In the days of Herod, king of Judea, there was a priest name Zachariah, of the division of Abijah; and he had a wife from the daughters of Aaron, and her name was Elizabeth.
Now let's stop there, ... We can quickly read over that one little line. Of the daughters of Aaron. What we have here is the priestly line, they were direct descendants of the priestly line since the time of Moses.
They were both righteous in the sight of God, walking blamelessly in all the commandments and requirements of the Lord. 7 but they had no child, because Elizabeth was barren, and they were both advanced years.
Now let's stop here,.... As we read on, I want us all to look for the miracles that are happening as the rest of scripture unfolds. And it's very much like Abraham and Sarah. God is about to do something special, He is implicating Himself in the affairs of mankind.
Act one scene one
Vs 8 , Now it happened that while he was performing his priestly service before God in the appointed order of his division, 8 . according to the custom of the priestly office, he was chosen by lot to enter the temple of the Lord and burn incense.. 10, and the whole multitude of the people were in prayer outside at the hour of the incense offering. 11 , And an angel of the Lord appeared to him, standing to the right of the alter of incense. l 2 , Zachariah was troubled when he saw the angel, and fear gripped him.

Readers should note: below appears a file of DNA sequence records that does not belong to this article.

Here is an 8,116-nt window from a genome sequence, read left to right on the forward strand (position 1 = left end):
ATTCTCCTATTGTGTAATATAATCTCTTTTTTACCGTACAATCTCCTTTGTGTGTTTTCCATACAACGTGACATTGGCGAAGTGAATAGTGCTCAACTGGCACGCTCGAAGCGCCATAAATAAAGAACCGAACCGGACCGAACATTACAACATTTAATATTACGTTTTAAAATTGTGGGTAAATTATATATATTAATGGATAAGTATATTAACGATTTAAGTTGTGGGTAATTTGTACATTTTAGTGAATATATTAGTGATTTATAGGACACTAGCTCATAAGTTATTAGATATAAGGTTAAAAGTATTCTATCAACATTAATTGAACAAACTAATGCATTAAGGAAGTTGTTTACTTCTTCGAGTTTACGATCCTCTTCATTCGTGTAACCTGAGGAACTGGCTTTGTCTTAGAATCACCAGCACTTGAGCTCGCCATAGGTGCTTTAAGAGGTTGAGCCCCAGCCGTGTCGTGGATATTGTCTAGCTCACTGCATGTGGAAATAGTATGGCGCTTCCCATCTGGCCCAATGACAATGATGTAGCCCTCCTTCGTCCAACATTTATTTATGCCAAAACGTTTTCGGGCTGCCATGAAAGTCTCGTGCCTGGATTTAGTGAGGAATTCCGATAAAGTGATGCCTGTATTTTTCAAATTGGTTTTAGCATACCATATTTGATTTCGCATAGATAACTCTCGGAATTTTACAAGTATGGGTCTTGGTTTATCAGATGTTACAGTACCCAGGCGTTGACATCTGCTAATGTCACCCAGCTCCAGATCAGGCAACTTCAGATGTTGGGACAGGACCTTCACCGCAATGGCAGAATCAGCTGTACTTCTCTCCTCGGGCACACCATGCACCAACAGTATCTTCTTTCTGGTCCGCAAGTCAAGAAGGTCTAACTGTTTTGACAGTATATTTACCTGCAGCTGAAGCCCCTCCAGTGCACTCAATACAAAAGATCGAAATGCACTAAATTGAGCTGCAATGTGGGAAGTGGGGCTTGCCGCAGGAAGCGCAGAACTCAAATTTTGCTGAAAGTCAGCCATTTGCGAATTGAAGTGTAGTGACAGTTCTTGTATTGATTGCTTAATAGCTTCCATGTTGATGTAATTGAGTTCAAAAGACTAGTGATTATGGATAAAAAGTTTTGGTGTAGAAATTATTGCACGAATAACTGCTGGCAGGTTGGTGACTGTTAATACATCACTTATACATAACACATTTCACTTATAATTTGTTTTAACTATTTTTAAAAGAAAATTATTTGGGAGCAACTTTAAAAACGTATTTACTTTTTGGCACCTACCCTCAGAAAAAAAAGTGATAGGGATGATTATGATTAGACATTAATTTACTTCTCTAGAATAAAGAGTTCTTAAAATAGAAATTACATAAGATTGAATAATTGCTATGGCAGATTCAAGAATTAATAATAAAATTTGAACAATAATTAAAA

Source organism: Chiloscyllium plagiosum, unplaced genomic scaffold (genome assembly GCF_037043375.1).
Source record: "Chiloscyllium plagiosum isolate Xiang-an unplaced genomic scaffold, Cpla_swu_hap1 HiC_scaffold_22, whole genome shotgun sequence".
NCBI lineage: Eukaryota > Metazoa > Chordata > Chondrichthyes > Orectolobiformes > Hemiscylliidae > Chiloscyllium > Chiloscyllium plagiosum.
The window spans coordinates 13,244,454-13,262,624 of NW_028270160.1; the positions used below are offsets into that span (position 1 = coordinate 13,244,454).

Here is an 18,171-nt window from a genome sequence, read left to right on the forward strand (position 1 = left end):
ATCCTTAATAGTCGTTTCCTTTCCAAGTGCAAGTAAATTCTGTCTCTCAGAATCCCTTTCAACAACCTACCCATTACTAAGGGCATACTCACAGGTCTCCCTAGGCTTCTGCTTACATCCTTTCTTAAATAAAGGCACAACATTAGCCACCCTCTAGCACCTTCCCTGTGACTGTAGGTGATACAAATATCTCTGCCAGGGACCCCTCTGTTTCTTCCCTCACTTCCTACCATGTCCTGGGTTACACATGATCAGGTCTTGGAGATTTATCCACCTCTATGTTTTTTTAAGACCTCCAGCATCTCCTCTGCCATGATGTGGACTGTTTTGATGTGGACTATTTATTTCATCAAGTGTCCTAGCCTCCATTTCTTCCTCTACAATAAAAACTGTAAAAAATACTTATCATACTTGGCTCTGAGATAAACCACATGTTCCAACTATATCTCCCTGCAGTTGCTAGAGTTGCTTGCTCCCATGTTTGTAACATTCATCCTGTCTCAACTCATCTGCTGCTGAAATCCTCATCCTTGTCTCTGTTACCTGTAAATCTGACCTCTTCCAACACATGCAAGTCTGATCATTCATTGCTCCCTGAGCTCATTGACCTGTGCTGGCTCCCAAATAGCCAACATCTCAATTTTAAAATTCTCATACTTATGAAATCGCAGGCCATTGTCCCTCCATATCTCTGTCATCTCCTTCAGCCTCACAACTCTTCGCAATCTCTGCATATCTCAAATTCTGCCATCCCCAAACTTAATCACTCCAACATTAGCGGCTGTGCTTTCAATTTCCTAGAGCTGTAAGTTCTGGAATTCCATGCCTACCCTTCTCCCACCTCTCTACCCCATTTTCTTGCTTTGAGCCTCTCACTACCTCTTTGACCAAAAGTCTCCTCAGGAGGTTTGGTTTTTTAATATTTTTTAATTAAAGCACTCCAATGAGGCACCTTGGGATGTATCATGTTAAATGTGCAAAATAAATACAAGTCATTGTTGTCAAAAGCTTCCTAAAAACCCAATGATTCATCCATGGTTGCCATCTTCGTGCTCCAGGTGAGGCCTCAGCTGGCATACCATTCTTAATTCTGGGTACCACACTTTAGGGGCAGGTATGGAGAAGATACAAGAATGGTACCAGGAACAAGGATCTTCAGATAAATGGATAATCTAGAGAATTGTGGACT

Zachariah is at the temple doing his duties. He is a righteous man, but we have to realize, we look at the Bible now we see all the stories of angels, we tell each other these stories of Christmas what not, and we have a nostalgic, yet somewhat separated romantic , beautiful view of it. Our angels are usually kids with towels on their heads acting in plays and being cute and cuddly and harmless.